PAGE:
30 Jan 2003
OPTO delegates hear that high-brightness white LEDs are making an impact in Japanese medicine.
Nichia's white LEDs are beginning to find medical applications in Japan, according to two presentations from Wednesday's OPTO conference:
• Junichi Shimada from Kyoto University of Medicine in Japan told a packed conference session about an LED-based lighting system for surgeons. In early December, Shimada's "lighting goggles" were put to their first test during an operation to remove a tumor in a patient's chest.
The head-mounted light source makes use of an array of Nichia's indium gallium nitride (InGaN) high brightness white LEDs to illuminate the patient during an operation. The goggles are portable, lightweight and power-efficient.
They ensure that illumination is always aligned with the surgeon's line of sight and can reach deep inside the body. This is in contrast to conventional overhead lighting, which is often obscured by the surgeon bending over the patient, resulting in troublesome shadows.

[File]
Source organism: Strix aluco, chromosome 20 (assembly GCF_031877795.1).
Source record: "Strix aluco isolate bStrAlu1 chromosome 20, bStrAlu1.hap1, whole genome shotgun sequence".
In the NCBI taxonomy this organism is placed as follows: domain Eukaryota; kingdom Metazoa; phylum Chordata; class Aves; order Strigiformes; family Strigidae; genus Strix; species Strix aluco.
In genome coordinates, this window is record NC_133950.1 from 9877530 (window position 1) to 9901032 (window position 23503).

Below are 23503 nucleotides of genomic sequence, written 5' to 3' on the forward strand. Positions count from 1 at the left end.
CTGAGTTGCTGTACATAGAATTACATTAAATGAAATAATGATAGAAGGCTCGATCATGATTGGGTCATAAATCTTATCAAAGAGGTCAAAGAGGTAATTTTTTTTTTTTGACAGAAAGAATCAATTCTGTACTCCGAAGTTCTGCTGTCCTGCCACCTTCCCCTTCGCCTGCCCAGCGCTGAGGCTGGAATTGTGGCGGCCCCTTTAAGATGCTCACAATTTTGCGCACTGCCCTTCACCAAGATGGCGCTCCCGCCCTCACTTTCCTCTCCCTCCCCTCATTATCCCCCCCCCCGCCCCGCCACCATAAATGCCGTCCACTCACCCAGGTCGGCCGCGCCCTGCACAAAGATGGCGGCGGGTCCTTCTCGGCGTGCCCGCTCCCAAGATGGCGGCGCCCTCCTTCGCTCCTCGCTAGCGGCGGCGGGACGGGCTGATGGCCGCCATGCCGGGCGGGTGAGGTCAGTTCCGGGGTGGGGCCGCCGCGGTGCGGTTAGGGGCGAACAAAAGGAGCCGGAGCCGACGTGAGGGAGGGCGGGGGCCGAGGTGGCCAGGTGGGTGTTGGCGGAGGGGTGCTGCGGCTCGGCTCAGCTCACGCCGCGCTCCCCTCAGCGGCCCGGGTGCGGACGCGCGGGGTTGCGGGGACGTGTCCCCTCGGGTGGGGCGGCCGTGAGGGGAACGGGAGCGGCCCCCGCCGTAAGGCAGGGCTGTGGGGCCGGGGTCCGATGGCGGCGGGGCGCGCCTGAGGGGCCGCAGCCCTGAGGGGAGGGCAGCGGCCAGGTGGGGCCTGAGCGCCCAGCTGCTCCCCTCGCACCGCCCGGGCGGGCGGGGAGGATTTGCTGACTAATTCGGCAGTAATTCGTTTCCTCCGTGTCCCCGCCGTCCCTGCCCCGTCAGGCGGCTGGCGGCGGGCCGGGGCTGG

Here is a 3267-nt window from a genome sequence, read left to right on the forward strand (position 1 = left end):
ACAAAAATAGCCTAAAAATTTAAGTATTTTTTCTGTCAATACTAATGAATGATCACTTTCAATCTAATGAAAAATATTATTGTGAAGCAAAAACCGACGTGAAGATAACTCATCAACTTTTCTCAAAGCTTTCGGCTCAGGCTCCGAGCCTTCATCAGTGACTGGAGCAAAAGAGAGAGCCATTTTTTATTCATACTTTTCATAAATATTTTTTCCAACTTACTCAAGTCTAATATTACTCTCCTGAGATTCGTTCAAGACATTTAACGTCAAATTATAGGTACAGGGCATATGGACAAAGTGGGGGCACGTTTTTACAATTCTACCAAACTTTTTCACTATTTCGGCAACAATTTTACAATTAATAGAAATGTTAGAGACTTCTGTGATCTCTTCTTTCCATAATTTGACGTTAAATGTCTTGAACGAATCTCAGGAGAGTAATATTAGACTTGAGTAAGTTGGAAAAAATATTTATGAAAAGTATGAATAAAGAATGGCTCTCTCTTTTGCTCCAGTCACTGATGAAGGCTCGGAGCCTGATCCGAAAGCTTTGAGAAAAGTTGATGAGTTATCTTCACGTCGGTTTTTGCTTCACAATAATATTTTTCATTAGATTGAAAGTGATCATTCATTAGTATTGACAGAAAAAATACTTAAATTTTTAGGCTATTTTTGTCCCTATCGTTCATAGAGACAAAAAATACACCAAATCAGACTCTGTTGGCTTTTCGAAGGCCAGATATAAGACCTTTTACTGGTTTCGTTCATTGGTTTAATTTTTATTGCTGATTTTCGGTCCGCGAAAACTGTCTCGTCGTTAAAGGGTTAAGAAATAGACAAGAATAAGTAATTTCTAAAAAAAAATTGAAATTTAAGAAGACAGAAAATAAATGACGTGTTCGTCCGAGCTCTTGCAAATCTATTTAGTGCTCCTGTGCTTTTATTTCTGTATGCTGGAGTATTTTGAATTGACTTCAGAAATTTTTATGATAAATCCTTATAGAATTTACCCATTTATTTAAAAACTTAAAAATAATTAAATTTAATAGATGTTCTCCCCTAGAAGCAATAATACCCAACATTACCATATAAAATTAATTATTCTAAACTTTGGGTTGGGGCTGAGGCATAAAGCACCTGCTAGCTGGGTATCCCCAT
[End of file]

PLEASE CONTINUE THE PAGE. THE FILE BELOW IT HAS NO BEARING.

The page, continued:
Shimada and his colleagues from Kyoto University's electrical engineering department have developed a series of prototypes. The most recent uses 16 white LED chips from Nichia, each emitting 23 lumens at an operating current of 350 mA. The LEDs, located in two equal arrays on the side of the goggles, are mounted on an aluminium nitride plate to help dissipate heat.
Although initial results are promising there are still some problems to be overcome. Currently, the goggles can only be worn for a maximum of 15 minutes before they become too hot. They also suffer from poor color rendering so that muscles appear to have a bluish tint. Shimada hopes to improve the situation by using InGaN LEDs doped with Eu3+.
• In another Japanese study, Katsuya Kobashi from Yamaguchi University and colleagues have developed an electronic endoscope that uses a white LED and a CCD camera. The system, which has a color-rendering index of 93, has produced clear images of an animal's abdominal cavity. Kobashi has tested several different types of white LED and says that those using an orange-yellow-green-blue (OYGB) phosphor gave images with the most natural colors.
Jacqueline Hewett is news reporter on Optics.org and Opto & Laser Europe magazine.